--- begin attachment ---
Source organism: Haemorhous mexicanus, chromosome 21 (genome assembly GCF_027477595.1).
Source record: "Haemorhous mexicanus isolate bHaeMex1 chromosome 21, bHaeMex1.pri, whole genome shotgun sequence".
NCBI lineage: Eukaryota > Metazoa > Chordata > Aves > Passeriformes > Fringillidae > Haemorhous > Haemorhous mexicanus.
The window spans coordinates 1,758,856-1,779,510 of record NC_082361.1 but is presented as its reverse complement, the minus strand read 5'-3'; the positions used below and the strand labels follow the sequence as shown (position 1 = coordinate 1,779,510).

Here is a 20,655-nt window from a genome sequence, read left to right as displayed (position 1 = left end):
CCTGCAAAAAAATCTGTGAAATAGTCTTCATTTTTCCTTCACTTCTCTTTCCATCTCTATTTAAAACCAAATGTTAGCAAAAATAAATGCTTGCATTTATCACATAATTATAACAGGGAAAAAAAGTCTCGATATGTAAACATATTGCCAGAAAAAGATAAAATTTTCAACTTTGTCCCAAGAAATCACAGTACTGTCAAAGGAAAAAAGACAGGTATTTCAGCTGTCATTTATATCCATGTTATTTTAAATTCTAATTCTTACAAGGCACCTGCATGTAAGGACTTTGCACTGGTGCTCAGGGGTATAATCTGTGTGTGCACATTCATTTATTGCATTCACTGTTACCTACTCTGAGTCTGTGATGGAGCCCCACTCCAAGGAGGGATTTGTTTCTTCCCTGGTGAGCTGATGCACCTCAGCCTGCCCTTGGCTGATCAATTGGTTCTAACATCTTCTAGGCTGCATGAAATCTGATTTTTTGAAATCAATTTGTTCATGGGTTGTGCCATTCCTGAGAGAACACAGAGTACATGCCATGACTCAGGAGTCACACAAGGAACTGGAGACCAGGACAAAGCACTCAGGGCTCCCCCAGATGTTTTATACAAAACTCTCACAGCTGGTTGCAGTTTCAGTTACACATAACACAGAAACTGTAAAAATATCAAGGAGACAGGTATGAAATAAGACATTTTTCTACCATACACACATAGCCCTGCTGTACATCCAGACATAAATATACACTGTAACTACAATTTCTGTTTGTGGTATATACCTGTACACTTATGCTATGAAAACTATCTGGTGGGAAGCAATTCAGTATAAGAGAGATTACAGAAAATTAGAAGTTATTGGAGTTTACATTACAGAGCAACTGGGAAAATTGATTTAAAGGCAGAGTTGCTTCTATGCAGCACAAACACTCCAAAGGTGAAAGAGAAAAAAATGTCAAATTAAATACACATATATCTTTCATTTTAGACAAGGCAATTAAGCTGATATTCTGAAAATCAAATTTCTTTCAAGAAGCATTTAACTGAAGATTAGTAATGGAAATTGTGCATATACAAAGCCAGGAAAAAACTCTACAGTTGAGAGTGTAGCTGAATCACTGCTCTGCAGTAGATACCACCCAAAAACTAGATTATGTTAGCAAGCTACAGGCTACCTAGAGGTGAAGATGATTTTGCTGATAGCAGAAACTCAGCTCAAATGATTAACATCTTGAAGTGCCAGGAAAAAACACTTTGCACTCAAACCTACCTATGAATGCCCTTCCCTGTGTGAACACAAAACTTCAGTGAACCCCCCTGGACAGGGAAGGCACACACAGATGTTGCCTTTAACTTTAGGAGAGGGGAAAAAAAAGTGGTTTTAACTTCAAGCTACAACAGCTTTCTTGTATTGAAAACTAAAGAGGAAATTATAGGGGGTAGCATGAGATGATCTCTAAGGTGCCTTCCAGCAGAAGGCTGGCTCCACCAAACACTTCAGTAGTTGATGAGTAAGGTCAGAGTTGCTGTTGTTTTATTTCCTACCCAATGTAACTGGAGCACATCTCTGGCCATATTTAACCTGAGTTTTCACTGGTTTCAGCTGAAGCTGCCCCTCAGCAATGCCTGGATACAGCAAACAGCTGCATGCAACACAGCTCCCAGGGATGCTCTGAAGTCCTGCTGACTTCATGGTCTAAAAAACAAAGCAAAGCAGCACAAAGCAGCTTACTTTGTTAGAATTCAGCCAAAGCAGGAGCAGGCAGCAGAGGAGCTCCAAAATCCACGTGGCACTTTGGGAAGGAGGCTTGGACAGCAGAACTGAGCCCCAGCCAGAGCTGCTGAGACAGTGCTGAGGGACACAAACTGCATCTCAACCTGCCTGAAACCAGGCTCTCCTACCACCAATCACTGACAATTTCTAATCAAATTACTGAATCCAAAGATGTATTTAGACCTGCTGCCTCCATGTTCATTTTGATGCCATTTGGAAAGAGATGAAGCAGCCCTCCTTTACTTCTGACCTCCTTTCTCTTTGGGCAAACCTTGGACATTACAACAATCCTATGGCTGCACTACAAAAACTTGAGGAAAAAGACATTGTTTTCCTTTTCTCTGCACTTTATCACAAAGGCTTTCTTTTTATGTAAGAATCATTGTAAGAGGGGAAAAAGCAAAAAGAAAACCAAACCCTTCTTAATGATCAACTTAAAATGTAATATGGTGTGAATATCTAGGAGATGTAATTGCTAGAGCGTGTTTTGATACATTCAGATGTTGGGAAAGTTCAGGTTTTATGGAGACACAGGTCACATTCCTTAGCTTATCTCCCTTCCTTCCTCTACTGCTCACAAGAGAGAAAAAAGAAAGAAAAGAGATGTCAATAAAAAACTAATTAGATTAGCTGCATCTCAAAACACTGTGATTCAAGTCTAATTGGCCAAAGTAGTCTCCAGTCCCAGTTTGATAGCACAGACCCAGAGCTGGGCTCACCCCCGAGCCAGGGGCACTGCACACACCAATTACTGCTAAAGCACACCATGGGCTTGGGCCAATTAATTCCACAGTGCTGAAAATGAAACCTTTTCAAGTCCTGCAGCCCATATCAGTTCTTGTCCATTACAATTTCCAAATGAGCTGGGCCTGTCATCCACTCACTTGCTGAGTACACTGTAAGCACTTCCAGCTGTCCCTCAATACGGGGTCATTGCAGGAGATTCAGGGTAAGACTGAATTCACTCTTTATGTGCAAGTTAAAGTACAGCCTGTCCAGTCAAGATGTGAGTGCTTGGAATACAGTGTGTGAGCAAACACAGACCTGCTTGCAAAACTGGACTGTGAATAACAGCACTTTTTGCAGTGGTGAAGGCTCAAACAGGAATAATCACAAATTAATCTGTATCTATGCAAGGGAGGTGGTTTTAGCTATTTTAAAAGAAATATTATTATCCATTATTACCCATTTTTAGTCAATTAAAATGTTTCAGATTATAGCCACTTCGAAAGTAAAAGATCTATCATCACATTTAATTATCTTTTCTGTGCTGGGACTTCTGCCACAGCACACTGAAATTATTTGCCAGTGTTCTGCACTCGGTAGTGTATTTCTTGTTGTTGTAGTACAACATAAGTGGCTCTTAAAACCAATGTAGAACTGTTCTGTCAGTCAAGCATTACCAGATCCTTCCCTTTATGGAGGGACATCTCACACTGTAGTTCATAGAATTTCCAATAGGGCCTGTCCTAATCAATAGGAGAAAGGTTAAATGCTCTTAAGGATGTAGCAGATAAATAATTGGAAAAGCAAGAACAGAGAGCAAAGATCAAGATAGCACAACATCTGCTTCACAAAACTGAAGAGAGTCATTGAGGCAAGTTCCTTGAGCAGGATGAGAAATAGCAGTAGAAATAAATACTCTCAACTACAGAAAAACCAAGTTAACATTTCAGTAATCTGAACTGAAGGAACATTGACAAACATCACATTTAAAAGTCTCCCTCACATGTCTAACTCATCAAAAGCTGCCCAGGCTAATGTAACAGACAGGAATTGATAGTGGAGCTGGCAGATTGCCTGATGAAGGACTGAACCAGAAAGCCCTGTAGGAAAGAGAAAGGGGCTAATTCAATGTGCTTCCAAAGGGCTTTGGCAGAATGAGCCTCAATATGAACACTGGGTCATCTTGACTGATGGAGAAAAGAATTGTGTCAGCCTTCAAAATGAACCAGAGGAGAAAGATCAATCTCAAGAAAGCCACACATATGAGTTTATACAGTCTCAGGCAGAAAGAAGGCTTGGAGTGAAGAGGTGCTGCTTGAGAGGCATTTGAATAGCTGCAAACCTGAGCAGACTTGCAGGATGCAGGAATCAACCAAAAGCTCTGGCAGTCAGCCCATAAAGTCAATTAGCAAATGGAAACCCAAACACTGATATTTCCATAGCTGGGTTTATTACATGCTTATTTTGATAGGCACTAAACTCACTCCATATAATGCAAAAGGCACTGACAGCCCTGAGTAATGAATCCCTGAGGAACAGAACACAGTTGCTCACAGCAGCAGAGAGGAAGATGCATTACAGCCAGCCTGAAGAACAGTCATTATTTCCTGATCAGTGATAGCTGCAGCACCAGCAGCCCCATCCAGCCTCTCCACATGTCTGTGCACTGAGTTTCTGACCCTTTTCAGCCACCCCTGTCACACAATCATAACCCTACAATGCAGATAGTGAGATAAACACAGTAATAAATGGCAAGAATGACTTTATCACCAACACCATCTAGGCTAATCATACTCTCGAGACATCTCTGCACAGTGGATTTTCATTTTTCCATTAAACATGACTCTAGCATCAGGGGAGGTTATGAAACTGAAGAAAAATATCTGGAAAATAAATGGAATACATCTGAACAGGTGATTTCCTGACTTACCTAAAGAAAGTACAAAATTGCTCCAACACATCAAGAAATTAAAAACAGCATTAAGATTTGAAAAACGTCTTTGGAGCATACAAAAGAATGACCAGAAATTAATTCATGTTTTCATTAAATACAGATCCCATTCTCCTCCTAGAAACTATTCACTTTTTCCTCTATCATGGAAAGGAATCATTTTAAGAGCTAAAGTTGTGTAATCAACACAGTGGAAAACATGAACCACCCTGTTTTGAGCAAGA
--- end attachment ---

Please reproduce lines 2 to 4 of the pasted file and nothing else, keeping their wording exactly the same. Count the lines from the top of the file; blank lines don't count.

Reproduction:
Source record: "Haemorhous mexicanus isolate bHaeMex1 chromosome 21, bHaeMex1.pri, whole genome shotgun sequence".
NCBI lineage: Eukaryota > Metazoa > Chordata > Aves > Passeriformes > Fringillidae > Haemorhous > Haemorhous mexicanus.
The window spans coordinates 1,758,856-1,779,510 of record NC_082361.1 but is presented as its reverse complement, the minus strand read 5'-3'; the positions used below and the strand labels follow the sequence as shown (position 1 = coordinate 1,779,510).